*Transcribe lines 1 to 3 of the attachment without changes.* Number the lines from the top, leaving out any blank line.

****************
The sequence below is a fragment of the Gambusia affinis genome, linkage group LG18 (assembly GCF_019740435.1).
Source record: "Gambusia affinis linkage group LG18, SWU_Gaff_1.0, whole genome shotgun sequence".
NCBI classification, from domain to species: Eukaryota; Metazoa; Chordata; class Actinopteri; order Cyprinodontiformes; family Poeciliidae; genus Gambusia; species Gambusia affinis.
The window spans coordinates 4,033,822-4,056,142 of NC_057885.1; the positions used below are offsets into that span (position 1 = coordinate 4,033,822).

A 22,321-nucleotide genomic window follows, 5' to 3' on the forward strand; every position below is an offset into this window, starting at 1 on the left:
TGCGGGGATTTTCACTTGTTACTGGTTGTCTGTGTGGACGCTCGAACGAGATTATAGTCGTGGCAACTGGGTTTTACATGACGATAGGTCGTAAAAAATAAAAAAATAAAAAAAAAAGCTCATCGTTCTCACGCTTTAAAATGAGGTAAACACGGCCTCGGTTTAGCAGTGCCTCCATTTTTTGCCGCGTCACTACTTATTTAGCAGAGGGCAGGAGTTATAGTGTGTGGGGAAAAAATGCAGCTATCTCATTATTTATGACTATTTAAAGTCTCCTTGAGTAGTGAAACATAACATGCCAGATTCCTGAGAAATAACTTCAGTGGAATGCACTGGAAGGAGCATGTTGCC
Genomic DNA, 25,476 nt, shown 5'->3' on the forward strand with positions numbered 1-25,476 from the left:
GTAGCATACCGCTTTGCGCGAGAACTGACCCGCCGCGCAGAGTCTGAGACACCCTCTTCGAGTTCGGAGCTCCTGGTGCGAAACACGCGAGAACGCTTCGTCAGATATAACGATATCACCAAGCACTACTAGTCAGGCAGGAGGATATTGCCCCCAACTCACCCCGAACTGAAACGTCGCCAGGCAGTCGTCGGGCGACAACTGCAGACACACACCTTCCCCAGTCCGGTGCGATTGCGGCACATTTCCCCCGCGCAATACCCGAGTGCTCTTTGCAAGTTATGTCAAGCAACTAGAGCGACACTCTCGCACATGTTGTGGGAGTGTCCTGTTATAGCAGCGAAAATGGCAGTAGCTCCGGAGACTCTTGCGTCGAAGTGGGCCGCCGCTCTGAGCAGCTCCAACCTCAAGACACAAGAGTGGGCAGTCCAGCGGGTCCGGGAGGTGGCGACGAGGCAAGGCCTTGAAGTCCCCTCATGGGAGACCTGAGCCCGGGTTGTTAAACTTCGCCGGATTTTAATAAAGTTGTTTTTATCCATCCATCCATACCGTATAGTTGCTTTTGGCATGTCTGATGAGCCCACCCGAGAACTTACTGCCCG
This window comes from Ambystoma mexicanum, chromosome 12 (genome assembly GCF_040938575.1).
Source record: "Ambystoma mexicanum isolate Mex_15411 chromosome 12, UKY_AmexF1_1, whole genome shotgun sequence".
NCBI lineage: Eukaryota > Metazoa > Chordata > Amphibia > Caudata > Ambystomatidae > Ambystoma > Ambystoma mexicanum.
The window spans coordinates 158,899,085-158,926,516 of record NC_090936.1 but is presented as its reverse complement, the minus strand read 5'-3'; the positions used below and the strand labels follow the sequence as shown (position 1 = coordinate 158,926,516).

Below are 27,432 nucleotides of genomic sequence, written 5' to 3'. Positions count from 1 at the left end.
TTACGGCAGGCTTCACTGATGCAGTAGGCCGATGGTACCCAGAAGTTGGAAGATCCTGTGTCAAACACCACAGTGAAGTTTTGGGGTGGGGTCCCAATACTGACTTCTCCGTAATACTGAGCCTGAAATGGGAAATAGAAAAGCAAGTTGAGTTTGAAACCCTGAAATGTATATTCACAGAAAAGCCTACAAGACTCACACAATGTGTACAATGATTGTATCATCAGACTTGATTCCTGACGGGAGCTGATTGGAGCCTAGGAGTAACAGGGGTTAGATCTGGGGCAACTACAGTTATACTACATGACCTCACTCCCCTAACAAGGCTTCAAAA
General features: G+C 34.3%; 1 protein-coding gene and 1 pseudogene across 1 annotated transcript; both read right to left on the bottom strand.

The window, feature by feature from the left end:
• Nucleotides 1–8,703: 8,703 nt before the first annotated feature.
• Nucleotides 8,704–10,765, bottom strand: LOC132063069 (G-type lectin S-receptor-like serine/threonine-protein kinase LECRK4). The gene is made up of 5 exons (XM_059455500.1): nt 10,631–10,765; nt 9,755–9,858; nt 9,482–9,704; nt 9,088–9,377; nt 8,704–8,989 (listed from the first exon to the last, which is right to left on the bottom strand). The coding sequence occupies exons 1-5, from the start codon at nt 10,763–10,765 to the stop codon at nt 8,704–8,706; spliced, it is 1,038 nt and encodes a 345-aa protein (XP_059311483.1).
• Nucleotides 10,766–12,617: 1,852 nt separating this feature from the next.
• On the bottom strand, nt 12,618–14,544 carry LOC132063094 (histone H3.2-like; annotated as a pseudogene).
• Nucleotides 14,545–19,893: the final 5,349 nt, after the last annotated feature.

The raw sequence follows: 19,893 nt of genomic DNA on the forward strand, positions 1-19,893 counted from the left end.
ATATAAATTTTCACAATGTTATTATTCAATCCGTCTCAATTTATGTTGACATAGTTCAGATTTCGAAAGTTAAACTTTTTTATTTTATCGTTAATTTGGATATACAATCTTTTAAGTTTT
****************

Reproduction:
The sequence below is a fragment of the Gambusia affinis genome, linkage group LG18 (assembly GCF_019740435.1).
Source record: "Gambusia affinis linkage group LG18, SWU_Gaff_1.0, whole genome shotgun sequence".
NCBI classification, from domain to species: Eukaryota; Metazoa; Chordata; class Actinopteri; order Cyprinodontiformes; family Poeciliidae; genus Gambusia; species Gambusia affinis.